Introduction: Television for women - what new directions?

Rachel Moseley, Helen Wheatley, Helen Wood

Research output: Chapter in Book/Published conference outputChapter


This collection of essays comes at the end of a twelve-year journey. In 2004, we organised a workshop at the University of Warwick, to which we invited key scholars to talk with us about the kinds of questions that might need to be asked were we to embark upon a project to reinvigorate the study of television for women. Some of the key questions underpinning our subsequent AHRC-funded project ‘A History of Television for Women in Britain, 1947-1989’ (2010-14), and now in Television for Women: New Directions, came out of that two-day meeting: what were the parameters of the existing field and how might a richer history of women’s
programming inform that field? Why were we interested in television ‘for’ rather than television ‘and’ women, or television ‘by’ or ‘about’ women? What kinds of methodological approach would be needed, or preferable, in order to research television for women? It seemed to us that research on the relationship between women and television continued to proceed without an adequate history, and was based on key assumptions about the gendering of tastes. Our project picked up and moved on from the vital work on soap opera (Brunsdon, 1981, 2000; Modleski,1979; Geraghty, 1981, 1991) and its audiences (Hobson, 1982, 2003; Seiter et al.,
1989) in the 1980s and 1990s which aimed to ‘rescue’ women’s genres and women audiences from derision. Feminist work on ‘women’s genres’ continued into the 1990s with the prominence of the talk show (Masciarotte, 1991; Moorti, 1998; Shattuc, 1997; Wood, 2009), but when the theoretical shifts into poststructuralism began to argue that we should move beyond researching stable gender categories (e.g. Ang andHermes, 1991) and that the gendering of audience tastes was apparently less relevant than it had previously been considered to be (e.g. Gauntlett and Hill, 1999), there seemed to be a need to reflect. Was the field really stalling? Did we know all we needed to know about women’s relationship to television? If not, what new or reframed questions, in relation to the terms ‘woman’, ‘feminism’ and ‘television’, would be generated by the shifting context of the 2000s? Surely there were lacunae in the existing field?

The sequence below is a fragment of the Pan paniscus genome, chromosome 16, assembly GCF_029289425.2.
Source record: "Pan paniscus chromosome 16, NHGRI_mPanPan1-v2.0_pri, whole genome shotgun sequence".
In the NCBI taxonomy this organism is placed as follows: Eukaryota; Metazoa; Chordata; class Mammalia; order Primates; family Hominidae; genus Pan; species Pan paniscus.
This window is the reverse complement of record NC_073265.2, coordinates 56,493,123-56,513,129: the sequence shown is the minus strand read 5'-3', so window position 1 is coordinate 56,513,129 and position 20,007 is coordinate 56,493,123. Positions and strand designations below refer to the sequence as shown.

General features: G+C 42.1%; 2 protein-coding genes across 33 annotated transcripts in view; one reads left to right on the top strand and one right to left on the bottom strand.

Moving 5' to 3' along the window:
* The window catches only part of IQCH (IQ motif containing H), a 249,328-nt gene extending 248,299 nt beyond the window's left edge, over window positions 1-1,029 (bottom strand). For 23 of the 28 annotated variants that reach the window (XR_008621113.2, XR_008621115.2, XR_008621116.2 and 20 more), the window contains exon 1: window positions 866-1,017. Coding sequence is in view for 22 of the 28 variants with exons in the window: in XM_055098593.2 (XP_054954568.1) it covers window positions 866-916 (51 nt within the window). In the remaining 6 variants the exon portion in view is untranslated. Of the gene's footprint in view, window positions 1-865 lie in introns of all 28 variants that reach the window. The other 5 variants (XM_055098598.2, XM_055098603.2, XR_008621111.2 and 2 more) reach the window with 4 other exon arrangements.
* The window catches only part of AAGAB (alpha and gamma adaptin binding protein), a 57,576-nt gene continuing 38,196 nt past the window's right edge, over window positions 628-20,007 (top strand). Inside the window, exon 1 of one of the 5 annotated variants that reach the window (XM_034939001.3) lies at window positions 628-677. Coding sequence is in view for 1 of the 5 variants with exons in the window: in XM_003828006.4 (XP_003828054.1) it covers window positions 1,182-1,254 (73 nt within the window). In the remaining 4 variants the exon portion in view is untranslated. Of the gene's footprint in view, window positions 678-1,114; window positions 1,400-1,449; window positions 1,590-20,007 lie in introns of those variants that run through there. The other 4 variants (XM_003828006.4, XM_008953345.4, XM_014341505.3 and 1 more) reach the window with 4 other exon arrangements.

Original languageEnglish
Title of host publicationTelevision for Women
Subtitle of host publicationNew Directions
EditorsRachel Moseley, Helen Wheatley, Helen Wood
Publication statusPublished - 2016


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